Russia suffered its highest number of casualties per day in November since the start of its war with Ukraine, UK defense officials said, citing Ukrainian data.
An average of 931 Russian troops were killed or wounded per day this month, the UK Ministry of Defence said, noting that it was unable to independently verify the numbers. The apparent uptick in casualties comes as the war reaches an impasse at the start of a grueling winter, and as much of the world’s attention shifts to conflict in the Middle East.
Following a mostly unsuccessful Ukrainian counteroffensive earlier this year, the war has been ”largely stalemated,” a top official at a British think tank told Times Radio. “Neither side has the offensive advantage,” he said, noting that personnel attrition will become more important. Bad weather has also slowed down the ability for either side to make substantial advances. Ukrainian military officials said Russia was sending “waves” of attacks, but troops were met with minefields, drones, and anti-tank missiles, AFP reported. One Ukrainian drone operator equated the scene to a ”zombie movie.”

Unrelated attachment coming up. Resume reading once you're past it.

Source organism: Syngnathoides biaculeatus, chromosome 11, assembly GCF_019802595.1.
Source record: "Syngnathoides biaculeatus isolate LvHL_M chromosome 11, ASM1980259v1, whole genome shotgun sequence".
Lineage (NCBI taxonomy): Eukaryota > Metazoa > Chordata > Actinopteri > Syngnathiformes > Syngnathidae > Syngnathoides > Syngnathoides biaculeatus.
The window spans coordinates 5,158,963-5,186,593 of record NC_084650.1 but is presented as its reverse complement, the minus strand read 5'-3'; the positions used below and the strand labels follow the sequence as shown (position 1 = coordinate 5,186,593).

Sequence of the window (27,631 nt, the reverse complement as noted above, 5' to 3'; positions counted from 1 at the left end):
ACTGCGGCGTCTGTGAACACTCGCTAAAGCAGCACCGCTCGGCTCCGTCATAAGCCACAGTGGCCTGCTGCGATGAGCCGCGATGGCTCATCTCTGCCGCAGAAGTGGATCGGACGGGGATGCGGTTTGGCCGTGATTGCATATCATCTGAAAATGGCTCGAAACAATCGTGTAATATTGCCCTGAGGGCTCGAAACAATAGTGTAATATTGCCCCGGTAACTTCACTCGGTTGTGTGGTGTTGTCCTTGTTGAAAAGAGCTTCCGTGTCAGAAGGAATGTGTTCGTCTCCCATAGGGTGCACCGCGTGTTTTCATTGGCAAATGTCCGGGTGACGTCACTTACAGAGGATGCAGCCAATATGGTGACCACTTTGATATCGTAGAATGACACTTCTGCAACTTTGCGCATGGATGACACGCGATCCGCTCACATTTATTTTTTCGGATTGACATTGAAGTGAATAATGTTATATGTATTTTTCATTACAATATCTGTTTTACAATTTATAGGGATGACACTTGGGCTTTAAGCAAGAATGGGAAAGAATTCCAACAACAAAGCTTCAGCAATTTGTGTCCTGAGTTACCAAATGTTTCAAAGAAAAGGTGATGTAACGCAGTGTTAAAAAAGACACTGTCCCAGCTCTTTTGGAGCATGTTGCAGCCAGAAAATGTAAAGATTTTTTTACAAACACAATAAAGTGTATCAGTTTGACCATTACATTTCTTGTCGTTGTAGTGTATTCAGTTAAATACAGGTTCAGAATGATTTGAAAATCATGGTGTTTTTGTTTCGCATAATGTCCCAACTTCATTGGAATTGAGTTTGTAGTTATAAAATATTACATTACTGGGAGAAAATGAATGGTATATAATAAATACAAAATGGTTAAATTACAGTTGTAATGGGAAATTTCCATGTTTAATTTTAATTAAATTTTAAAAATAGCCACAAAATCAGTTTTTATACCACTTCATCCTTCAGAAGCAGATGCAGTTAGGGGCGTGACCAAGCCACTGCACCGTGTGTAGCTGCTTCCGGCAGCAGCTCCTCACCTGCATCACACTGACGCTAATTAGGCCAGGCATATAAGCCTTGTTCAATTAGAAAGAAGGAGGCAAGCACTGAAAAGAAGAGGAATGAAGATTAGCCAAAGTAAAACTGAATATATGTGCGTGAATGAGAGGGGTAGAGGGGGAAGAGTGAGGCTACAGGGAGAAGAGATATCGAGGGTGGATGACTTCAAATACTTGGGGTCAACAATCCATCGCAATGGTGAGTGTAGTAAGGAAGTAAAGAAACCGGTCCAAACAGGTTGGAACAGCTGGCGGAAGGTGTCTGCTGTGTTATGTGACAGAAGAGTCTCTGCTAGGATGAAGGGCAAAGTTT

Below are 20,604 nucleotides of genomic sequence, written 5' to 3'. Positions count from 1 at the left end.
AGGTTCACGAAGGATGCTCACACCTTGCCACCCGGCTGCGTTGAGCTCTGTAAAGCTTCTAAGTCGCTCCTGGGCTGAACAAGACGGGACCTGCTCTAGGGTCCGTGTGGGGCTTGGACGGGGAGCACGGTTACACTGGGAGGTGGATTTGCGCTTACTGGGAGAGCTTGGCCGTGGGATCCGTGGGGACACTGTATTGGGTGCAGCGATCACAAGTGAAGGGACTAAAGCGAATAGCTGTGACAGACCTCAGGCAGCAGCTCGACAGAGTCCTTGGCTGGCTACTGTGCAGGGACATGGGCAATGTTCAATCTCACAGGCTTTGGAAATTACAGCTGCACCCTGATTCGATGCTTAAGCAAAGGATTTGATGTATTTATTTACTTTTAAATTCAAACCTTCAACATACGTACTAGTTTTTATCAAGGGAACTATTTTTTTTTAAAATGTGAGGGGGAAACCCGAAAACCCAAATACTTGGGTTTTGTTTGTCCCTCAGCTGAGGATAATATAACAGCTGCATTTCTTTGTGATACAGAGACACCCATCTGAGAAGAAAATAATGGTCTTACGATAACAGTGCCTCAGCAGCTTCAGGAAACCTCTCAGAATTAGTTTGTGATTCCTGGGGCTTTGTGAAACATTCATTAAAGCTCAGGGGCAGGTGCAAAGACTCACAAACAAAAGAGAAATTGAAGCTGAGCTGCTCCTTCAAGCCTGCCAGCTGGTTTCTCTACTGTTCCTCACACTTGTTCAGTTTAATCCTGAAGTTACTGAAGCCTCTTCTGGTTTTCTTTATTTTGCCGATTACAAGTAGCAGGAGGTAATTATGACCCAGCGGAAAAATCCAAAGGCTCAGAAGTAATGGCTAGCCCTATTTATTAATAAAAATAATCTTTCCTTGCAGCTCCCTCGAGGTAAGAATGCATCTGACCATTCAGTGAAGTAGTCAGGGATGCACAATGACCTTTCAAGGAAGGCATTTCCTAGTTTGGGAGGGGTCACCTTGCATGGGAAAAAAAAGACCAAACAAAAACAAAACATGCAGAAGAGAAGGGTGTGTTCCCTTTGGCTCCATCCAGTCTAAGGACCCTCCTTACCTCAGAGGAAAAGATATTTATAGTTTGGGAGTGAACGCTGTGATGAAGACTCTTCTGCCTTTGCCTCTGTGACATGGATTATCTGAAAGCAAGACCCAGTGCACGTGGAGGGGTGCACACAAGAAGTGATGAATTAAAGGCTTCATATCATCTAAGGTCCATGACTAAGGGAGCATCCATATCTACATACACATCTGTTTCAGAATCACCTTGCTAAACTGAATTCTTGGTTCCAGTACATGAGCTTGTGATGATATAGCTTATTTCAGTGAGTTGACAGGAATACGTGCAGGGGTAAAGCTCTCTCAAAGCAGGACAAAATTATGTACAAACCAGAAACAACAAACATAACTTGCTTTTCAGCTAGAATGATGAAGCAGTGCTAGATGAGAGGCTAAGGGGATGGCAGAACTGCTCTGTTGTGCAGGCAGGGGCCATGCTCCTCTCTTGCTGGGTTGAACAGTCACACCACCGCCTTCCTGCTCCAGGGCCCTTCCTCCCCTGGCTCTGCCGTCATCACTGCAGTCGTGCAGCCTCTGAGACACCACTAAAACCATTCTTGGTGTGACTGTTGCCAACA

Photos and videos from the frontline have shown heaps of rats and mice in Russian trenches. That can be the sign of a long war, a Ukrainian biologist told The Counteroffensive newsletter. That’s because unharvested grain in fields once used for agriculture have led to weeds, which is a food source for rodents. The weeds also allow mice to build more nests and camouflage easier, so “their numbers are increasing rapidly,” the biologist said.
Ukraine is still hoping it can rely on its global allies to keep up their support, even “amid signs that the provision of weapons and funding is slowing and that the war in Gaza is limiting global attention,” Al Jazeera wrote. The country’s foreign minister told a summit of his NATO counterparts on Wednesday that “Ukraine is not going to back down” in the fight against Russia, while U.S. Secretary of State Antony Blinken said “every single NATO member” backed ongoing support for Ukraine.